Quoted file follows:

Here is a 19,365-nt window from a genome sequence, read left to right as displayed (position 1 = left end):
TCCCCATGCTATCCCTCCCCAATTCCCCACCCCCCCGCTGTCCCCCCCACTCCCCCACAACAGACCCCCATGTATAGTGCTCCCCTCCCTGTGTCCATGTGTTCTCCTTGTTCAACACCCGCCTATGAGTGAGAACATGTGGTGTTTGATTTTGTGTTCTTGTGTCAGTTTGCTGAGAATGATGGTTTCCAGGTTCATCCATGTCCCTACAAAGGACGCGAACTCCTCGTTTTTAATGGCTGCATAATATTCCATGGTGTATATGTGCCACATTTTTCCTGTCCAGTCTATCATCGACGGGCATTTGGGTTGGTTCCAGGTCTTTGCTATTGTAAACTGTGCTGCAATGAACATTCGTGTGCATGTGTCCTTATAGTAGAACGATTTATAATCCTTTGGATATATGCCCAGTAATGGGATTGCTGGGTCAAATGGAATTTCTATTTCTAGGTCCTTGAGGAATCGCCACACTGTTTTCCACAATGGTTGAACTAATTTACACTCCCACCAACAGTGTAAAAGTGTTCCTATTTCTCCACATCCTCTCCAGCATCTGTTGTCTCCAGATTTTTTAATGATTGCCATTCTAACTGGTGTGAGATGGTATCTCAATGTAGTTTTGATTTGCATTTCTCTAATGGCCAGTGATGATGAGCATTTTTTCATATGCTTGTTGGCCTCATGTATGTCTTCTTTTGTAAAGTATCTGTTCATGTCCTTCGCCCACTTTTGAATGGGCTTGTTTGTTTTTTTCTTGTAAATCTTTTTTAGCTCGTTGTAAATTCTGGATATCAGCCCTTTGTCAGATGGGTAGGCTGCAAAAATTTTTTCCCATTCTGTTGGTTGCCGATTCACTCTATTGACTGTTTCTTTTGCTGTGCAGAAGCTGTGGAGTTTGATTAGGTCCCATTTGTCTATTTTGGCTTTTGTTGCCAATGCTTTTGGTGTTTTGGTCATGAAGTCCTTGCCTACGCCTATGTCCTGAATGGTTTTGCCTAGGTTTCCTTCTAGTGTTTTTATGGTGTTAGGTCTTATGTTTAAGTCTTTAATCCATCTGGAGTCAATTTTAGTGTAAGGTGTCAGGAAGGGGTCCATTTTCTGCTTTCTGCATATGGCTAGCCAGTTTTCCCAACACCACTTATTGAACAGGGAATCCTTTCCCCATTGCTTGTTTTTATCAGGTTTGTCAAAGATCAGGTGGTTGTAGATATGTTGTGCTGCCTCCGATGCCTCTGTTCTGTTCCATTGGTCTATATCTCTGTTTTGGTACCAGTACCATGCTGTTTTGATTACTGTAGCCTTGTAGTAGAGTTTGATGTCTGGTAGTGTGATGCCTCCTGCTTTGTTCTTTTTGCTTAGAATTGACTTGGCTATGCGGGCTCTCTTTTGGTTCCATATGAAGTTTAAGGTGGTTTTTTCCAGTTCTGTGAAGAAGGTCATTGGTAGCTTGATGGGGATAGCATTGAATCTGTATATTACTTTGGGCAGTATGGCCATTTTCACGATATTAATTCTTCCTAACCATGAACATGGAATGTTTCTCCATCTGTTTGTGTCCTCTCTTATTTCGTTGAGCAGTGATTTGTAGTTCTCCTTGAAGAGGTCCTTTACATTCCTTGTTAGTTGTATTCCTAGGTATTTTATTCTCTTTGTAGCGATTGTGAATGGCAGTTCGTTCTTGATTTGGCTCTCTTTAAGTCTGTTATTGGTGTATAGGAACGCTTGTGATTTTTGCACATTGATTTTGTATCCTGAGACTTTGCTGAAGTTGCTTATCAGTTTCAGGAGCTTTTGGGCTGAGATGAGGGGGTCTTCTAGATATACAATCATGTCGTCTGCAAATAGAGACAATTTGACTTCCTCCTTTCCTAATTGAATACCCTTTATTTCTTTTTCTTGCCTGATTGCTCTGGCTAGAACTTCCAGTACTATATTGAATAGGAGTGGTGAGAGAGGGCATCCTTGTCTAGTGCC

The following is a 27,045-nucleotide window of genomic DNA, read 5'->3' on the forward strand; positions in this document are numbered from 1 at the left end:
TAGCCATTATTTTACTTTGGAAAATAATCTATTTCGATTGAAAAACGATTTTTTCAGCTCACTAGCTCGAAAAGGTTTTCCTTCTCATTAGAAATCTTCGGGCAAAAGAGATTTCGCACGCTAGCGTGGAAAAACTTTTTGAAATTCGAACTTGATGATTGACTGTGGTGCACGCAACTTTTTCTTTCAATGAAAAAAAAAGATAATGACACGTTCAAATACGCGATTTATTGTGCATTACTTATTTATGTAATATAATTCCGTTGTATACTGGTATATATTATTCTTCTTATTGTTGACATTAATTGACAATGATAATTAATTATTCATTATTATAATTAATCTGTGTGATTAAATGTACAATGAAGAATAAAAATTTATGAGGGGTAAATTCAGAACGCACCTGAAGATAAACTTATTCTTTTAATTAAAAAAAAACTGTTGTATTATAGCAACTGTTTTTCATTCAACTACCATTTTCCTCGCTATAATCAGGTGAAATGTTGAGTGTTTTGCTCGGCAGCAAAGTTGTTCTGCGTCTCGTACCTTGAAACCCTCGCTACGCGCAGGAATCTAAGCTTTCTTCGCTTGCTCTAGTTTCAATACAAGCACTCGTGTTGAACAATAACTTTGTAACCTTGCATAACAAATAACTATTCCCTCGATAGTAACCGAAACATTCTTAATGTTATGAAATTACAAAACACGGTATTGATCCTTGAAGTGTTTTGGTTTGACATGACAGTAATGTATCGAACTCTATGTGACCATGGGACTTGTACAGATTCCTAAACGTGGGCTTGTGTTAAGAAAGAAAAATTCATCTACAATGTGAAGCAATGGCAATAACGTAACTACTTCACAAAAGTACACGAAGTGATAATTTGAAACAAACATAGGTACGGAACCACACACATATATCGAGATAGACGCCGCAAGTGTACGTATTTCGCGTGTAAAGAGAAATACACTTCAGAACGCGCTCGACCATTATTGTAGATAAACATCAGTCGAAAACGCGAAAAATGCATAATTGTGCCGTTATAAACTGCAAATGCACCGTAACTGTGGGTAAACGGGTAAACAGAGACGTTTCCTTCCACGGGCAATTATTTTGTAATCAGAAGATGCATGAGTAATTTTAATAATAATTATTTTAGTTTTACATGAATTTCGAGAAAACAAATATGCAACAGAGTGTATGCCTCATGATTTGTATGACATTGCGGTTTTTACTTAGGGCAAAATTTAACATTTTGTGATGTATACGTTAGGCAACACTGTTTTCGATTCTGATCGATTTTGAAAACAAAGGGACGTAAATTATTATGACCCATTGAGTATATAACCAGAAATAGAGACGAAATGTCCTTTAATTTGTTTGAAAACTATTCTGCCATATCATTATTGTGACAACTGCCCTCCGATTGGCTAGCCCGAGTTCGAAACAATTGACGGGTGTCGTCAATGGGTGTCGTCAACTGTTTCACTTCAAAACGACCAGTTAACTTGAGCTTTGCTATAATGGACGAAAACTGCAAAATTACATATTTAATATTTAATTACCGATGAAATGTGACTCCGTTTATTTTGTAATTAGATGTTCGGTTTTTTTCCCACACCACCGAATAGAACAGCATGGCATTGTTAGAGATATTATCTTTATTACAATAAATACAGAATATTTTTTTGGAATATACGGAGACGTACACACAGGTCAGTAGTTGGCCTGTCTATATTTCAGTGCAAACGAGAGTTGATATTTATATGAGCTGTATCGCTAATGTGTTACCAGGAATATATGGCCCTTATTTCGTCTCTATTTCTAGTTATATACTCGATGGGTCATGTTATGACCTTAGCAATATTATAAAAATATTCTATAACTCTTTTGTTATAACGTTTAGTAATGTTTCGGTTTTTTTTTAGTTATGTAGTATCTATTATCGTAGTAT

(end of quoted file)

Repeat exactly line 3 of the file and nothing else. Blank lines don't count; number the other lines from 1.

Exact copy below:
The following is a 27,045-nucleotide window of genomic DNA, read 5'->3' on the forward strand; positions in this document are numbered from 1 at the left end: